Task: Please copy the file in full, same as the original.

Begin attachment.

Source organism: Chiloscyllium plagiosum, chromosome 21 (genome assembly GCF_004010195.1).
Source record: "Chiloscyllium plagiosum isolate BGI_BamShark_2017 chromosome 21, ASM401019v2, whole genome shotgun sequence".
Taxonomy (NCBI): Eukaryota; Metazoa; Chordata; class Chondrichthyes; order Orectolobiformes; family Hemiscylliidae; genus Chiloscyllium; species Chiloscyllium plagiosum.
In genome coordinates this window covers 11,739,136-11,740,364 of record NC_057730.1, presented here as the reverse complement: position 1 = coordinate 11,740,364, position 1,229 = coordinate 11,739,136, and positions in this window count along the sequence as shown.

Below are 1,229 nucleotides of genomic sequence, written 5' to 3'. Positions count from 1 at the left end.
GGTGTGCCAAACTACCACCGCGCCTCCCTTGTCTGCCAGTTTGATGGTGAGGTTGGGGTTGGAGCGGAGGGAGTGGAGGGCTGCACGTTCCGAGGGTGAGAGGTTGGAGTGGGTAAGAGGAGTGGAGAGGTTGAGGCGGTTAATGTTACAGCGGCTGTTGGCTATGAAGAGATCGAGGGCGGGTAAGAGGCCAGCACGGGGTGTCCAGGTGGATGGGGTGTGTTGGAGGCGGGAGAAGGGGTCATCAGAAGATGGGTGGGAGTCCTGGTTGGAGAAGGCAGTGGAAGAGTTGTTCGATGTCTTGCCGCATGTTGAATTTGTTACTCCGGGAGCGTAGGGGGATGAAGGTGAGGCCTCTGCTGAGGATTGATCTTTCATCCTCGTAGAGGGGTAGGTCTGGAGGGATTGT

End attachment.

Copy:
Source organism: Chiloscyllium plagiosum, chromosome 21 (genome assembly GCF_004010195.1).
Source record: "Chiloscyllium plagiosum isolate BGI_BamShark_2017 chromosome 21, ASM401019v2, whole genome shotgun sequence".
Taxonomy (NCBI): Eukaryota; Metazoa; Chordata; class Chondrichthyes; order Orectolobiformes; family Hemiscylliidae; genus Chiloscyllium; species Chiloscyllium plagiosum.
In genome coordinates this window covers 11,739,136-11,740,364 of record NC_057730.1, presented here as the reverse complement: position 1 = coordinate 11,740,364, position 1,229 = coordinate 11,739,136, and positions in this window count along the sequence as shown.

Below are 1,229 nucleotides of genomic sequence, written 5' to 3'. Positions count from 1 at the left end.
GGTGTGCCAAACTACCACCGCGCCTCCCTTGTCTGCCAGTTTGATGGTGAGGTTGGGGTTGGAGCGGAGGGAGTGGAGGGCTGCACGTTCCGAGGGTGAGAGGTTGGAGTGGGTAAGAGGAGTGGAGAGGTTGAGGCGGTTAATGTTACAGCGGCTGTTGGCTATGAAGAGATCGAGGGCGGGTAAGAGGCCAGCACGGGGTGTCCAGGTGGATGGGGTGTGTTGGAGGCGGGAGAAGGGGTCATCAGAAGATGGGTGGGAGTCCTGGTTGGAGAAGGCAGTGGAAGAGTTGTTCGATGTCTTGCCGCATGTTGAATTTGTTACTCCGGGAGCGTAGGGGGATGAAGGTGAGGCCTCTGCTGAGGATTGATCTTTCATCCTCGTAGAGGGGTAGGTCTGGAGGGATTGT